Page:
Looking at Paintings:

Developing a story from a painting

back to main page
programs Fun stuff for families schools reviews bio store

Growing Out of a Painting

Art isn’t just about what’s on the canvas. It can be fertile ground for growing stories. With the right questions, you and your child can use a painting as a starting place for the imagination. Taking a painting my then five-year-old daughter and I found in a book, I’ll show you how we developed it into a story. My questions are in bold.

“Where are these men going?” “Maybe heading for an escalator to go all the way up there in the building to look at paintings.”

“Will somebody try to stop them?” “I don’t know.” (I rephrased the question…)

“Who might live there?” “A bad, bad troll with sparkly gold that he is guarding.” Then she added, “Maybe the painting is a magic painting… no, it’s not actually a nice painting, but the troll painted it with scribbles of black paint.”

(I directed it a bit here.) “Maybe they’ll take the painting. Why would they want it?” “They never had anything to sell, so they want to sell the painting. When there were very, very young, guess what they used for money?” “What.” “Cookies! They used cookies for coins and graham crackers for dollars!”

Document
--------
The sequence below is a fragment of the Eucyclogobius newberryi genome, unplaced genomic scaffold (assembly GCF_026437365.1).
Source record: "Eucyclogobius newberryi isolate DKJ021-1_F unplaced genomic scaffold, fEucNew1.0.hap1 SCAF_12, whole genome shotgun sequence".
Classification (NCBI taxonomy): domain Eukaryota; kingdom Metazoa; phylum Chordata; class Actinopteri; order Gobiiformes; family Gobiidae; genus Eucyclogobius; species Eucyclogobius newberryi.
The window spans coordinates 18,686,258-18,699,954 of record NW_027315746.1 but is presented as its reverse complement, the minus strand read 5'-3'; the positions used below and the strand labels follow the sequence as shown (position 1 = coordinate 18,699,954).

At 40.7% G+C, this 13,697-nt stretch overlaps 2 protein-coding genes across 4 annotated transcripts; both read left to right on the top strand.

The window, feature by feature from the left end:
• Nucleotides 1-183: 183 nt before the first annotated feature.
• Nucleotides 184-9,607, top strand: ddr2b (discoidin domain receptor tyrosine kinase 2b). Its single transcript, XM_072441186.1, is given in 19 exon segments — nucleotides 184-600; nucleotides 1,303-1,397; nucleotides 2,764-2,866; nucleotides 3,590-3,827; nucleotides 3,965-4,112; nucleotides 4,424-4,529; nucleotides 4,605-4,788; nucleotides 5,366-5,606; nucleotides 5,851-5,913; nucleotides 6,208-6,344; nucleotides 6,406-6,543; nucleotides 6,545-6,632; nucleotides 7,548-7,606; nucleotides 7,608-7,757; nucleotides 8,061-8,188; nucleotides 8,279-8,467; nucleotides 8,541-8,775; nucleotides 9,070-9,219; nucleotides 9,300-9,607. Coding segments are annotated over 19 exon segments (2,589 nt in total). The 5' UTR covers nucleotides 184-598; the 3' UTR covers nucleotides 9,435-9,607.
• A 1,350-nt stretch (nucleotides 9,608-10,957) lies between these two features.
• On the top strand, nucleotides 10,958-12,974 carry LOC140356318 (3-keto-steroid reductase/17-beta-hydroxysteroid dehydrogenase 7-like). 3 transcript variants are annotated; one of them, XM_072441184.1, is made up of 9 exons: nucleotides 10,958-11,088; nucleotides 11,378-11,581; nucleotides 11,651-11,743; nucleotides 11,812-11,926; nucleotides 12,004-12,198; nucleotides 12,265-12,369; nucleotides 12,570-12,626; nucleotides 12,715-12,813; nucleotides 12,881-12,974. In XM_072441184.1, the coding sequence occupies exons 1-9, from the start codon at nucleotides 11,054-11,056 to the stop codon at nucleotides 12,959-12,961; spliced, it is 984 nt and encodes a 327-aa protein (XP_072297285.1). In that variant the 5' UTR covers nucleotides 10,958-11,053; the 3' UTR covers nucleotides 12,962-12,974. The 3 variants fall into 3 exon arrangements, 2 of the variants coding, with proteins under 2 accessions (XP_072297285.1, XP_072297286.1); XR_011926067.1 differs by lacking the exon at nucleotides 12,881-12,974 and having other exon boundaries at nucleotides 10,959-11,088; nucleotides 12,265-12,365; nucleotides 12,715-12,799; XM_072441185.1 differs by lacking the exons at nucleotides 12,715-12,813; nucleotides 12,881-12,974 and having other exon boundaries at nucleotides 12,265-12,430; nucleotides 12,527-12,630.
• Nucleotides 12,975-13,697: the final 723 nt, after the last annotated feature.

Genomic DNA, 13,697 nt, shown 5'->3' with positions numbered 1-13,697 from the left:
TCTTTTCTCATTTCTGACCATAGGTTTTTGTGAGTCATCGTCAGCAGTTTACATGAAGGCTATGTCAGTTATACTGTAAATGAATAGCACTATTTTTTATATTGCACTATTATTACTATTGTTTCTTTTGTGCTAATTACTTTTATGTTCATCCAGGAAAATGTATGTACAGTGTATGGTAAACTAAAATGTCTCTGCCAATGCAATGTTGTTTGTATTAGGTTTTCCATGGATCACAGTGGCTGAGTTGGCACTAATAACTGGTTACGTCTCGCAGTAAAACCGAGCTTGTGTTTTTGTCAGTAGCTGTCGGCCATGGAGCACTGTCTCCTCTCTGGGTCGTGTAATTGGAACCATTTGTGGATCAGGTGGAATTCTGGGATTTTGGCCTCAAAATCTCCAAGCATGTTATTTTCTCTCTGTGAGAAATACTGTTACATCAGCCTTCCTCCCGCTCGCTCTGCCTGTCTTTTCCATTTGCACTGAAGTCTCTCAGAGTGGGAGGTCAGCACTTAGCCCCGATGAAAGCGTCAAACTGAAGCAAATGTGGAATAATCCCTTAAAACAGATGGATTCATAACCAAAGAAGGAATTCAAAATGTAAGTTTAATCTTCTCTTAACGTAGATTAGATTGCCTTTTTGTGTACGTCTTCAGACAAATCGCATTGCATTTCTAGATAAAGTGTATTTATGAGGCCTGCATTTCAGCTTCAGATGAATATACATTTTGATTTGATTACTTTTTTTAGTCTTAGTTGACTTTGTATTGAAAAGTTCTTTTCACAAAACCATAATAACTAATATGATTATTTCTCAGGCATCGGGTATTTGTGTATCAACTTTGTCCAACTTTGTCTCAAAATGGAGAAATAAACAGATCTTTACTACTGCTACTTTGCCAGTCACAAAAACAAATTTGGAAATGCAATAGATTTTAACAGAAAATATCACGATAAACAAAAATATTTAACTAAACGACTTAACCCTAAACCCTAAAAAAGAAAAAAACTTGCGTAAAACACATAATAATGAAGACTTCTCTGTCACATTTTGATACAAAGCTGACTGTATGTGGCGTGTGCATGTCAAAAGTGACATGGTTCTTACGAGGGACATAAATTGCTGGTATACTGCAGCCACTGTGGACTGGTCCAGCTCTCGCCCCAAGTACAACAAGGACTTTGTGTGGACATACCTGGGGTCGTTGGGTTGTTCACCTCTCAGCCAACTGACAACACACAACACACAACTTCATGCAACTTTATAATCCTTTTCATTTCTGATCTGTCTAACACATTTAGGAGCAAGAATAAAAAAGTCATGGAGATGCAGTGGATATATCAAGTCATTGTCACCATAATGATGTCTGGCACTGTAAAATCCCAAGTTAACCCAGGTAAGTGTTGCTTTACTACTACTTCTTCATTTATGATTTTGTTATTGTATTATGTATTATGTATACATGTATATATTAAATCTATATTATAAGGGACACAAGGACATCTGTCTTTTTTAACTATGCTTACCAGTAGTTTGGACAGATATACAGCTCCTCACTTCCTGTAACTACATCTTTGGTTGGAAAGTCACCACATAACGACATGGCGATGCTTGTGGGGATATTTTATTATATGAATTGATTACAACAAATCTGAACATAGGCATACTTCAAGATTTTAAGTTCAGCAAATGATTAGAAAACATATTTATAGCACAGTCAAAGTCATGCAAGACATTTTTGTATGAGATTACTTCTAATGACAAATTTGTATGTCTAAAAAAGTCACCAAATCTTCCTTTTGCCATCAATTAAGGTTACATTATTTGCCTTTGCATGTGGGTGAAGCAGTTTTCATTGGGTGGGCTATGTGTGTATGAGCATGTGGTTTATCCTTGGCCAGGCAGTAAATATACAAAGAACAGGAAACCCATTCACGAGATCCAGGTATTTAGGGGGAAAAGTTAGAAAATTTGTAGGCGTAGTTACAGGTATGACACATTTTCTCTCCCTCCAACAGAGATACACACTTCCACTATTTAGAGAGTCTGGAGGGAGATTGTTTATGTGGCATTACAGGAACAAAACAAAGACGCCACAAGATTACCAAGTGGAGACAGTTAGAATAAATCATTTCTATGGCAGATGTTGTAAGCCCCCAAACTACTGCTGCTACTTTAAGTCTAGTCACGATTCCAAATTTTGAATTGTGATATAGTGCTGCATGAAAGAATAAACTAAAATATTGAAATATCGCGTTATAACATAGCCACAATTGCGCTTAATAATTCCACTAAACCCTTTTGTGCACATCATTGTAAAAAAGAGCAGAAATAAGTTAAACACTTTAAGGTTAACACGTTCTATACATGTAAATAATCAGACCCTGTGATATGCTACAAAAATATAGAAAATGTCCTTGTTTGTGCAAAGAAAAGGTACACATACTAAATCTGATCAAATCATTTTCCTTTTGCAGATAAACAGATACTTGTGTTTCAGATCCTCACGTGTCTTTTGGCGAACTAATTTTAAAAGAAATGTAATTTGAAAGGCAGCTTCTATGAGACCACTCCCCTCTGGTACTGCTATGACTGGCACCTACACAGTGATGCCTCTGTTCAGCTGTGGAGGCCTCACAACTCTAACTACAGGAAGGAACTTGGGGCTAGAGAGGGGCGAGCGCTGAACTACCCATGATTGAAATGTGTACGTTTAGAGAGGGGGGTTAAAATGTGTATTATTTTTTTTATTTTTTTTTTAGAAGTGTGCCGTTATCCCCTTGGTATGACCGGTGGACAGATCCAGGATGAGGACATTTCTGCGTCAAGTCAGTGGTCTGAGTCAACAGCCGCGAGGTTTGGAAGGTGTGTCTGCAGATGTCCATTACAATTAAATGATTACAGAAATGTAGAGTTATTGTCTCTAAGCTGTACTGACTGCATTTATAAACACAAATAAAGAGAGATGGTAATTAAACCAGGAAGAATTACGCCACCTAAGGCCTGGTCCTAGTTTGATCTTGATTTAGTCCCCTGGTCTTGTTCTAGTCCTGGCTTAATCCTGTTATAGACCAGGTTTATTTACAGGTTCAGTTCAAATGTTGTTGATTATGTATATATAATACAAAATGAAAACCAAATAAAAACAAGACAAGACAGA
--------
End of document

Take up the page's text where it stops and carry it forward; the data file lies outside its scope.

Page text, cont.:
(I restated where we’ve come so far.) “So they’re going to take the painting and sell it?” “Yeah. And you know who the troll is? Him!” She pointed to the painting on the other page showing a rotund man eating and drinking. I laughed. He did look a little troll-like.

“What happened after that?” Grace took the story off into somewhat unrelated ideas. Tangents often happens when imagining with kids. Also, young kids have a limited understanding of how to resolve conflicts.

So I shifted into my story-telling mode. “Do you want to know what I think happens?” Grace nodded. I then wove together an ending involving the two thieves trying to sell the painting in the market, with a surprise ending. (If you’re interested, you can read the story.)

To create a story from a painting, start with a painting that holds some interest for your child – it helps if it has a person or animal in it. Then ask questions to develop a main character, something the character wants, and finally a problem for her to resolve.

Try it. A picture can birth a thousand words.

Text © 2005 Bruce Van Patter
back to main page
programs Fun stuff for families schools reviews bio store
SITE MAP